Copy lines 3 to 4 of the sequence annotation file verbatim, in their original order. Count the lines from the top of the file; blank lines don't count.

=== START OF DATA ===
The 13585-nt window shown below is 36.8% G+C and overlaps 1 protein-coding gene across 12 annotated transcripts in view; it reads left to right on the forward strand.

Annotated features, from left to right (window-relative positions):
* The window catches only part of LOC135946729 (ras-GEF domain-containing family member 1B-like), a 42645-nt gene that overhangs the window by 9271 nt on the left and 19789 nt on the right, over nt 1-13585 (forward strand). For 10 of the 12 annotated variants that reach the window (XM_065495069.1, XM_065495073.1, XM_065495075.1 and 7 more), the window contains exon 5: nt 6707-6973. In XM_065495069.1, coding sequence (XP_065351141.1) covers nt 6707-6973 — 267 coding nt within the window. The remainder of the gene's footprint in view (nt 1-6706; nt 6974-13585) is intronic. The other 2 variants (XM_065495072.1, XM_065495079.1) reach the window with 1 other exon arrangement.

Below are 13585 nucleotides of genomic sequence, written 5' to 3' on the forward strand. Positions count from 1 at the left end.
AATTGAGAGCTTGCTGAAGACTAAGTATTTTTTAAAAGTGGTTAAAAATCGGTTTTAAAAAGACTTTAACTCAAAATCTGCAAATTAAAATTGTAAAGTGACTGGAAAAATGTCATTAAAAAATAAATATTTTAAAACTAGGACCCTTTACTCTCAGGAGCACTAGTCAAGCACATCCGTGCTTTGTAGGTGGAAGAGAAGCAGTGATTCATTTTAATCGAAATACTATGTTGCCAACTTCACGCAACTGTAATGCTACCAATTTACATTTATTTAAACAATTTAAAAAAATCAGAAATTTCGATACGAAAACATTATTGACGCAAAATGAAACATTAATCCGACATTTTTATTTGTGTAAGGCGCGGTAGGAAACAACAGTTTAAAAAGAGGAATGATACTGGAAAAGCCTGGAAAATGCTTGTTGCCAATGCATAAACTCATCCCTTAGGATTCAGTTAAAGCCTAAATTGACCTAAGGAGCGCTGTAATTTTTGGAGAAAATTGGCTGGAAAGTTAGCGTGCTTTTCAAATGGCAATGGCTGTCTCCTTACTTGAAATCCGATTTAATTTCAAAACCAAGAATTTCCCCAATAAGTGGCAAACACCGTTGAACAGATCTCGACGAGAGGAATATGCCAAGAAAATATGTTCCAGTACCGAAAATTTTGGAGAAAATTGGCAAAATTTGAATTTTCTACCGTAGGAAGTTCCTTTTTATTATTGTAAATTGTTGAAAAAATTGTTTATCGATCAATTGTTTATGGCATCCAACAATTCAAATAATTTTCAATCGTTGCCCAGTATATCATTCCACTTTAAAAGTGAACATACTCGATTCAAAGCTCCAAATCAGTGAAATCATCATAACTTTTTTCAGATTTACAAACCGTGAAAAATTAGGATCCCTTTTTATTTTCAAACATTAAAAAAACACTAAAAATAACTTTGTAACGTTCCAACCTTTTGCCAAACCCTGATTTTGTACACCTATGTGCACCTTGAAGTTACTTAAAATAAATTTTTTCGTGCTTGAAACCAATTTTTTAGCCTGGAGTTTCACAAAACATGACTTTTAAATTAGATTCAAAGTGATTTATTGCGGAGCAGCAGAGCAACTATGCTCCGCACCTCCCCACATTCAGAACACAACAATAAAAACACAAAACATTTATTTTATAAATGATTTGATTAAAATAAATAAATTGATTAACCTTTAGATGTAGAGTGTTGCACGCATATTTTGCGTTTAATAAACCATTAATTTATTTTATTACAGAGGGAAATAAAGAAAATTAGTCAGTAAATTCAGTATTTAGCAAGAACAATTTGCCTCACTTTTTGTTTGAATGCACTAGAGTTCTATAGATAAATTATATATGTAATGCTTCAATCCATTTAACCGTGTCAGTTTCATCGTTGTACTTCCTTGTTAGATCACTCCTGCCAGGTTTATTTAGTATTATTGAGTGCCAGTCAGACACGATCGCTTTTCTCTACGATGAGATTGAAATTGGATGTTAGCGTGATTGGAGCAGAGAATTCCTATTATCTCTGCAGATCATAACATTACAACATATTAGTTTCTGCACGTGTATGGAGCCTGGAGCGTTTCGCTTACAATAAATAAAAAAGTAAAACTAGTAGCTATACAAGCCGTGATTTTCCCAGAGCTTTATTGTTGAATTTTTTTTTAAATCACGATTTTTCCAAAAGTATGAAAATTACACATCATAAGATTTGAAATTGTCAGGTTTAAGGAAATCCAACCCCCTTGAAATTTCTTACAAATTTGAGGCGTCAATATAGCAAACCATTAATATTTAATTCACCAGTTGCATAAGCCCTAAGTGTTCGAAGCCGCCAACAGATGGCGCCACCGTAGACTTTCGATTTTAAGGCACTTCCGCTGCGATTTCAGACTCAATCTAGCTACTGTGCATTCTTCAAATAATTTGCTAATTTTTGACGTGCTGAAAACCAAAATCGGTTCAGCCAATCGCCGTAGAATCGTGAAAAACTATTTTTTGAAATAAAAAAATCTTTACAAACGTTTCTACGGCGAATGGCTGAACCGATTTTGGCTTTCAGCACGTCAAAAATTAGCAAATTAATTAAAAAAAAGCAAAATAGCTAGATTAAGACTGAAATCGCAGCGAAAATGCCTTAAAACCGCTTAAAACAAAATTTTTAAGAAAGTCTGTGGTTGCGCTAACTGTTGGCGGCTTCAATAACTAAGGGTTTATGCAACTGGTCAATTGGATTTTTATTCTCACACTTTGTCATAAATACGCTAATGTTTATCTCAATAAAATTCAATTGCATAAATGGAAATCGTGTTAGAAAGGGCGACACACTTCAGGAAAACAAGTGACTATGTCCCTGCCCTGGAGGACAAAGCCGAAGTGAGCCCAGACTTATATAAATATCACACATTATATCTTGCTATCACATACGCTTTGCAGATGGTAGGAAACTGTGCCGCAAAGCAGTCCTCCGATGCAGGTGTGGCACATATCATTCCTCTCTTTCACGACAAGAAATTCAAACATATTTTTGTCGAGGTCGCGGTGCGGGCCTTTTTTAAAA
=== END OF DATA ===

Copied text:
* The window catches only part of LOC135946729 (ras-GEF domain-containing family member 1B-like), a 42645-nt gene that overhangs the window by 9271 nt on the left and 19789 nt on the right, over nt 1-13585 (forward strand). For 10 of the 12 annotated variants that reach the window (XM_065495069.1, XM_065495073.1, XM_065495075.1 and 7 more), the window contains exon 5: nt 6707-6973. In XM_065495069.1, coding sequence (XP_065351141.1) covers nt 6707-6973 — 267 coding nt within the window. The remainder of the gene's footprint in view (nt 1-6706; nt 6974-13585) is intronic. The other 2 variants (XM_065495072.1, XM_065495079.1) reach the window with 1 other exon arrangement.

Below are 13585 nucleotides of genomic sequence, written 5' to 3' on the forward strand. Positions count from 1 at the left end.